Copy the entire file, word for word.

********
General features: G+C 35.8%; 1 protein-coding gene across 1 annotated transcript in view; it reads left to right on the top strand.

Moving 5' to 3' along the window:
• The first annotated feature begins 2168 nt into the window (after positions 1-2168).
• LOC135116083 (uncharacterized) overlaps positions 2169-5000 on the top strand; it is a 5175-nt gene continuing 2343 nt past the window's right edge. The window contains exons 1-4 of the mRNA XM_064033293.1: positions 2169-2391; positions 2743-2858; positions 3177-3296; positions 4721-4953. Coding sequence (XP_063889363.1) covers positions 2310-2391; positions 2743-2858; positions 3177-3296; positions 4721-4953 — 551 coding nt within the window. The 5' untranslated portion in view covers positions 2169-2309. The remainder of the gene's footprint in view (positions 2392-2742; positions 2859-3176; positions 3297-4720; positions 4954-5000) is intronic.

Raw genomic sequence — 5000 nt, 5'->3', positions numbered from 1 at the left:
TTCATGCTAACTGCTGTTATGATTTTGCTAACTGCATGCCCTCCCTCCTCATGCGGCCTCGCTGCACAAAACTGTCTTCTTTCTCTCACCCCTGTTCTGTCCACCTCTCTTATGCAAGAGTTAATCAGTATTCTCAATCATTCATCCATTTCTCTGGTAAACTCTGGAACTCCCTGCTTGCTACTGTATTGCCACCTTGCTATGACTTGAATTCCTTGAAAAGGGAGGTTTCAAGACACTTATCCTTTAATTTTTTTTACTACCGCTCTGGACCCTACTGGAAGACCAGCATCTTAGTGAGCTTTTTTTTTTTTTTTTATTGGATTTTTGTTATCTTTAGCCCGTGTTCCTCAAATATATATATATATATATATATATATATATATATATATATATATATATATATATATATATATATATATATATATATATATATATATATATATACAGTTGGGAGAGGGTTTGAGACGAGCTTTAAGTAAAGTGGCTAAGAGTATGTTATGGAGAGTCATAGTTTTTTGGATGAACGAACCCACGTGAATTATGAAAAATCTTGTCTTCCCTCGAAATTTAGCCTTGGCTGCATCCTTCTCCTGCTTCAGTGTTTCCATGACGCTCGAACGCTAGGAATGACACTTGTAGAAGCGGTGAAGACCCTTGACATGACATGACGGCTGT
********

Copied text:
General features: G+C 35.8%; 1 protein-coding gene across 1 annotated transcript in view; it reads left to right on the top strand.

Moving 5' to 3' along the window:
• The first annotated feature begins 2168 nt into the window (after positions 1-2168).
• LOC135116083 (uncharacterized) overlaps positions 2169-5000 on the top strand; it is a 5175-nt gene continuing 2343 nt past the window's right edge. The window contains exons 1-4 of the mRNA XM_064033293.1: positions 2169-2391; positions 2743-2858; positions 3177-3296; positions 4721-4953. Coding sequence (XP_063889363.1) covers positions 2310-2391; positions 2743-2858; positions 3177-3296; positions 4721-4953 — 551 coding nt within the window. The 5' untranslated portion in view covers positions 2169-2309. The remainder of the gene's footprint in view (positions 2392-2742; positions 2859-3176; positions 3297-4720; positions 4954-5000) is intronic.

Raw genomic sequence — 5000 nt, 5'->3', positions numbered from 1 at the left:
TTCATGCTAACTGCTGTTATGATTTTGCTAACTGCATGCCCTCCCTCCTCATGCGGCCTCGCTGCACAAAACTGTCTTCTTTCTCTCACCCCTGTTCTGTCCACCTCTCTTATGCAAGAGTTAATCAGTATTCTCAATCATTCATCCATTTCTCTGGTAAACTCTGGAACTCCCTGCTTGCTACTGTATTGCCACCTTGCTATGACTTGAATTCCTTGAAAAGGGAGGTTTCAAGACACTTATCCTTTAATTTTTTTTACTACCGCTCTGGACCCTACTGGAAGACCAGCATCTTAGTGAGCTTTTTTTTTTTTTTTTATTGGATTTTTGTTATCTTTAGCCCGTGTTCCTCAAATATATATATATATATATATATATATATATATATATATATATATATATATATATATATATATATATATATATATATATATATATATATATATACAGTTGGGAGAGGGTTTGAGACGAGCTTTAAGTAAAGTGGCTAAGAGTATGTTATGGAGAGTCATAGTTTTTTGGATGAACGAACCCACGTGAATTATGAAAAATCTTGTCTTCCCTCGAAATTTAGCCTTGGCTGCATCCTTCTCCTGCTTCAGTGTTTCCATGACGCTCGAACGCTAGGAATGACACTTGTAGAAGCGGTGAAGACCCTTGACATGACATGACGGCTGT